The two steps toward healthy air

The healthiness of the air we breathe is something that affects our lives each and every day, but to which we rarely give the importance it deserves. A person spends an average of 90 percent of his or her time indoors, and the quality of the air inside has important effects on health, on the ability to concentrate, on productivity, on mental and physical well-being, as well as on comfort.

In many buildings, offices or other commercial activities, but also in residential environments, the only factor considered at the design stage is energy efficiency, with the economically and environmentally positive result of having a building with a very efficient insulation and a low air exchange to keep air conditioning consumption down. Because of this, however, the national building stock often lacks sufficient ventilation to ensure the minimum air exchanges per person recommended by regulations. Even worse, the very regulation of ventilation systems does not take into the slightest account environmental parameters that determine air quality, such as humidity, dust concentration, VOCs or CO2, but it is governed solely by thermoregulation requirements.

One of the effects of the Covid-19 pandemic, in addition to forcing us to spend more time indoors, has been to raise awareness of the topic. There have been dozens of scientific articles published, also taken up by national newspapers, which rightly warn against the risks of “polluted” indoor environments, i.e., with high concentrations of dust and particulates, humidity levels that are too high or too low, high concentrations of carbon dioxide (CO2) or volatile organic compounds (VOCs). 
Indoor air quality control as a design criterion for ventilation systems is on its way to being the standard for new buildings, and many opportunities have opened up for retrofits on the existing building stock as well.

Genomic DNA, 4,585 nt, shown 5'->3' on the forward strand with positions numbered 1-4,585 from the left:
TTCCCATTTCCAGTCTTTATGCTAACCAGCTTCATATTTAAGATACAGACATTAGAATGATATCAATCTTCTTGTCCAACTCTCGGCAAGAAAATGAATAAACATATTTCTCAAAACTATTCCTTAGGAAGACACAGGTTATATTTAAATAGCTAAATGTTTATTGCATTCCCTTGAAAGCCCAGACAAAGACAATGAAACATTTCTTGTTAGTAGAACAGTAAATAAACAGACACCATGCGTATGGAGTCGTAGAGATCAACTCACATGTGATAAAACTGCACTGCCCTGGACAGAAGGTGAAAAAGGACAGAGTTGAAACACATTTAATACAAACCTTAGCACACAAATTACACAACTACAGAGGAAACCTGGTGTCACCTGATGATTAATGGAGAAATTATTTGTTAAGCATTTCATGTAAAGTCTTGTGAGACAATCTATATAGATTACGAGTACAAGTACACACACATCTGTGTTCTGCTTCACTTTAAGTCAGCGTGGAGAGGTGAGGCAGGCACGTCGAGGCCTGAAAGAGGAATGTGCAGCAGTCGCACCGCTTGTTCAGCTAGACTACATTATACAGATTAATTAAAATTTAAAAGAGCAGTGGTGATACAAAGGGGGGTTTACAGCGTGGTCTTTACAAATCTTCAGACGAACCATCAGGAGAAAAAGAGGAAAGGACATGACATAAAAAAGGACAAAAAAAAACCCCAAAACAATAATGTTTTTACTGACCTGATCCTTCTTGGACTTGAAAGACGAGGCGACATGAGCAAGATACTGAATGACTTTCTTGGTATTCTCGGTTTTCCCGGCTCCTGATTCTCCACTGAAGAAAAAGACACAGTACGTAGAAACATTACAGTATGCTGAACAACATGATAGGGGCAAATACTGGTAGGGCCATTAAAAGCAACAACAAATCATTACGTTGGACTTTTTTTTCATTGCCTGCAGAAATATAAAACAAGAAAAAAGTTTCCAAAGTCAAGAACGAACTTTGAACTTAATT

In order to meet these needs, CAREL offers a full range of solutions, firstly to carry out air quality monitoring in environments, and then also to automate the regulation logic of ventilation systems to ensure compliance with the recommended thresholds.

CAREL solutions enable a step-by-step approach:
The first phase begins with the installation of an air quality measurement and monitoring system, consisting of a series of probes connected to a centralised monitoring system of the boss family of products
CAREL's IAQ probes can be of room or duct type, with Modbus or Wi-Fi connection, and detect the 5 main parameters that determine air healthiness, for maximum installation flexibility. The boss family also offers different models according to the number of devices to be controlled.
Through boss, the user can have full visibility of the connected probes, either local via PC and Wi-Fi or remote, with dedicated graphic masks and the ability to set alarms and alerts.

Realising to have an air quality problem, however, is only half of its resolution.

That's why CAREL also offers electronic controllers for ventilation systems, suitable for both retrofits and new installations, that update the regulation logic to take the IAQ parameters into account. Pre-programmed k.Air controllers are suitable as quick replacement of existing controllers, alternatively, programmable controllers in the pCO and c.pCO families can be customised for more complex systems.

Both of these solutions can also be connected to the boss monitoring system, in order to take advantage of the existing hardware and extend local and remote control capabilities from the probe network to the entire ventilation system.

Like all CAREL solutions, the boss monitoring system and the devices it controls can also be easily integrated into the building BMS itself, thanks to the natively included Modbus and BACnet communication protocols.



Indoor air quality sensors  

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